The day after her first communion in the summer of her thirteenth year, St. Joan heard her Voices while the noon Angelus bells were ringing. She beheld these Visions in her father’s garden two paces from the church. In her later trial, she would describe their arrival, “They came as painted in the churches.”
Brother Richard noticed the peasant couple’s growing disbelief. He chided them, “What can you believe? Cannot God pay attention to a single soul who believes the supernatural world makes itself manifest?”
Joan had grown accustomed to proselytizing critics. “They told me to ‘go to France,’ two or three times a week. Saint Michael promised the virgin martyrs, Saint Catherine and Saint Margaret, would provide counsel for God’s mission to crown the dauphin.” Joan offered the monk’s cup to their host for a refill of wine. “My Voices told of ‘the pity that was the kingdom of France’.”
The couple could only nod in agreement with that heavenly assessment. The monk took advantage of their receptability. “For four years Joan kept her inspiration secret. Neither I nor her parents knew. But when her father dreamt of Joan on horseback, he threatened to drown her with his own hands so Joan revealed her mission.”
Joan shook her cropped head at her father’s folly. “In 1428 my Voices became more insistent. They told me, ‘If Orleans falls, France is gone. And again, Daughter of God, go forth. I will be your guide’.”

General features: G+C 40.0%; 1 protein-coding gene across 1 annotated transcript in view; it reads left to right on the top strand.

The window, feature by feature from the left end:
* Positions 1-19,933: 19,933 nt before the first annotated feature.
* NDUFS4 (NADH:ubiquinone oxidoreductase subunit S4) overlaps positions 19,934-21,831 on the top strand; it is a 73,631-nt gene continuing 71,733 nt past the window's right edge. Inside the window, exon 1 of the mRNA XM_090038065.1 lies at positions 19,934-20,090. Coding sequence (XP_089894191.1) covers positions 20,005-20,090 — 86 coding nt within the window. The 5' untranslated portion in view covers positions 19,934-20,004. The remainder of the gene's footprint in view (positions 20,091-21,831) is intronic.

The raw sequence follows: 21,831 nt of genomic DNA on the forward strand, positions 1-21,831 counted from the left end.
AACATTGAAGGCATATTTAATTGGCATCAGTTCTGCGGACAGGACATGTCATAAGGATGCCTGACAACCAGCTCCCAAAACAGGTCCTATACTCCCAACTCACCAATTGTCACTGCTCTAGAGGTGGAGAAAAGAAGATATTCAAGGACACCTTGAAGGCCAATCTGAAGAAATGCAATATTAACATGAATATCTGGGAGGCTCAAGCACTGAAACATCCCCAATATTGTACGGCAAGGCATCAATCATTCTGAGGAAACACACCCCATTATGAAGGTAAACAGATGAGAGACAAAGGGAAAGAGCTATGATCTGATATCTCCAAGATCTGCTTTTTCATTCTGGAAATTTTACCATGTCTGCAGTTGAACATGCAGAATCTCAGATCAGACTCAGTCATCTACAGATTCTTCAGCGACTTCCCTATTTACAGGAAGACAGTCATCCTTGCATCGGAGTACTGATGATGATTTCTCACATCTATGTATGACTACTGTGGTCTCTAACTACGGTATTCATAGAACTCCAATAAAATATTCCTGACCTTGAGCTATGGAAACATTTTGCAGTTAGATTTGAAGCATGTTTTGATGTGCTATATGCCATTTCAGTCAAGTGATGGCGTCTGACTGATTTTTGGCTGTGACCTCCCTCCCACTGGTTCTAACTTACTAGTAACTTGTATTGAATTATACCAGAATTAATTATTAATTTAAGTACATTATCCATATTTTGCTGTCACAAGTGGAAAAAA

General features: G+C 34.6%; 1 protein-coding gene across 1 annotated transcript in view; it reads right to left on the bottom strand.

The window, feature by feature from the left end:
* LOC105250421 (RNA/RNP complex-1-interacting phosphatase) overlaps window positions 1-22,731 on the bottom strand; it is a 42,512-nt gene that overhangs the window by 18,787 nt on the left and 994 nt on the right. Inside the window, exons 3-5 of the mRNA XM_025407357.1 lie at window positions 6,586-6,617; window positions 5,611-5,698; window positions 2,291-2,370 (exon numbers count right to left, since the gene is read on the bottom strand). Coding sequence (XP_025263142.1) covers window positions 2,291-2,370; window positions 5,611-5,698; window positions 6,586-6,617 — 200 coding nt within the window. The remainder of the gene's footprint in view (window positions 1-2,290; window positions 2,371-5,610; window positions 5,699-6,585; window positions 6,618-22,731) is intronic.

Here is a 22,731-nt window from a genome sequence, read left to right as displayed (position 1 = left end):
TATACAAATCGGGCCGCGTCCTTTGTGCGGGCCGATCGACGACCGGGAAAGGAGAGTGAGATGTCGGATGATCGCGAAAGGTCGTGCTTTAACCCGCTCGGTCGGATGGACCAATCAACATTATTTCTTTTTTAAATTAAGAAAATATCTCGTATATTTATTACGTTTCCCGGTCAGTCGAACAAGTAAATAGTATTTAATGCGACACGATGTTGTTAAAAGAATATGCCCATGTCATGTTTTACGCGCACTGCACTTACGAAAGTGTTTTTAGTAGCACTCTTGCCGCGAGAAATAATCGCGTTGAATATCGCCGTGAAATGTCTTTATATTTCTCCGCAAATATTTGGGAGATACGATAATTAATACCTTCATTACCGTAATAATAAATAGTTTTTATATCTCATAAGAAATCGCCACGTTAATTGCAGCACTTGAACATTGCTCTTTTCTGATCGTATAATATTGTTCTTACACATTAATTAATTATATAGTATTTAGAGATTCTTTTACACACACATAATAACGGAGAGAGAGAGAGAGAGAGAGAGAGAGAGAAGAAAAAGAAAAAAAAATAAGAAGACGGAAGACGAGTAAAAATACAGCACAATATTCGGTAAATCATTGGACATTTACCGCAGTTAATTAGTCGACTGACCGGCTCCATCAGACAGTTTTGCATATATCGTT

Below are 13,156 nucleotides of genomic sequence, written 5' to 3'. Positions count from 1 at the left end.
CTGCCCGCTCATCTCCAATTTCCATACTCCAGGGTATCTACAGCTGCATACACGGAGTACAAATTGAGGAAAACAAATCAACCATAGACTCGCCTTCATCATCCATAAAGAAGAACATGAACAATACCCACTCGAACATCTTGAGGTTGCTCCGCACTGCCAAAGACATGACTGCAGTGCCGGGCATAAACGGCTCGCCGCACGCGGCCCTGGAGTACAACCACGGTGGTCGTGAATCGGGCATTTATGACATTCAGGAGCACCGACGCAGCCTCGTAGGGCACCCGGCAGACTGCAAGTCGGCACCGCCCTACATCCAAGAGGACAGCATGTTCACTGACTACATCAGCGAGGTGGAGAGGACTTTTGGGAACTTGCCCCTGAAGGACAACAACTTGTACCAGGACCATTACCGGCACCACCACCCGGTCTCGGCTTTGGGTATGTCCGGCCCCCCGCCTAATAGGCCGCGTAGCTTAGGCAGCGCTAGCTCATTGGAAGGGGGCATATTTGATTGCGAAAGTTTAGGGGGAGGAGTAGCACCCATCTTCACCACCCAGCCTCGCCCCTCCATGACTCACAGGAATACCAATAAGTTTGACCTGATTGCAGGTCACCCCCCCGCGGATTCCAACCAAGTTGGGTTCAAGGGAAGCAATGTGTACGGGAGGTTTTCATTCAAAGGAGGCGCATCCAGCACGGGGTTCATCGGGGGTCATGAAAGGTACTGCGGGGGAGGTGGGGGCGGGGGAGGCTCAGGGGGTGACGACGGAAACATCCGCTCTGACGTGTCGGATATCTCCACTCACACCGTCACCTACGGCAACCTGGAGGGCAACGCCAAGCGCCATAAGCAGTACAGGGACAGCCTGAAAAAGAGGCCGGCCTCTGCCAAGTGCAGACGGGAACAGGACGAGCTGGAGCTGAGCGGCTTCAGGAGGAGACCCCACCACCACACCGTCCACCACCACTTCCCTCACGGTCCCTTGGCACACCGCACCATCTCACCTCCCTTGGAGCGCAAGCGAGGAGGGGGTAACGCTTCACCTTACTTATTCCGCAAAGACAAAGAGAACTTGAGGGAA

The farmer, his wife and Brother Richard watched the future saint look around their kitchen, perhaps expecting to see or hear from her Saints.
Joan hoped if she could get inside Mont-Saint-Michel, Scotland might offer her refuge. Scottish supplies still ran the blockade behind the Mont, past the bored and sleepy English on Tomberlaine. Moreover, St. Joan trusted Hamish Power, a Scot diplomat. Eleven months before he had presented her with her heraldic standard, fleur-de-lis on white linen with silken gold fringe. She carried it from Orleans to the crowning of King Charles in the Rheims Cathedral. On July 17, 1429 at the Rheims Cathedral, wearing a gold and velvet cloak over her white armor, she held the Scottish-made banner proudly. At the Bishop’s objection, Joan of Arc answered, “The banner has borne the burden and it has earned the honor.”
St. Joan told the couple after Rheims, her capricious Voices told her she would, “…last but a year.”
She sought Saint Michael’s enlightenment at Mont-Saint-Michel and hoped to persuade the helpful Scots into diverting some of their resources to her troops without going through the King’s hands.
“She’s no sorceress,” the farmer’s good wife said. “Those horrid Englishmen will sell a pilgrim’s pass to a monk fast enough, but a young girl might give them other ideas.”
“That new horse blanket,” the farmer agreed, “is coarse enough to pass for monk garb.”